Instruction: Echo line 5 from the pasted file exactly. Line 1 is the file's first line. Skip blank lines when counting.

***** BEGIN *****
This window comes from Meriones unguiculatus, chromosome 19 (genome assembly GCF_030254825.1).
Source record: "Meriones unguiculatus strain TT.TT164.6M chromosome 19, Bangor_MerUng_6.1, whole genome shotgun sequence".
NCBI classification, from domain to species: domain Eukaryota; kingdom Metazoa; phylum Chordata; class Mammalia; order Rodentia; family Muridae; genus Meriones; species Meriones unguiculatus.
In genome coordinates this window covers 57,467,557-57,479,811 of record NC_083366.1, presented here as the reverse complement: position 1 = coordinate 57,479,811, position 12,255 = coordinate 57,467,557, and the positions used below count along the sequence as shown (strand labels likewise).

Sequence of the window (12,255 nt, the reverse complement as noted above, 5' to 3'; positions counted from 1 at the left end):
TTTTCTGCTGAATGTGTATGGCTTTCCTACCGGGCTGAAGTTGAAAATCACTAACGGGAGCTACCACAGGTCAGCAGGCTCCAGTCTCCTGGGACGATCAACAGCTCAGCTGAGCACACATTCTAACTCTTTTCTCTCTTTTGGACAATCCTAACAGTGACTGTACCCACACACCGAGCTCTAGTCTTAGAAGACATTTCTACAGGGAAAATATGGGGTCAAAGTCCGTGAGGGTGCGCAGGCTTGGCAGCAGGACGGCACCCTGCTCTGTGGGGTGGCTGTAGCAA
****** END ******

Sequence of the window (12,255 nt, the reverse complement as noted above, 5' to 3'; positions counted from 1 at the left end):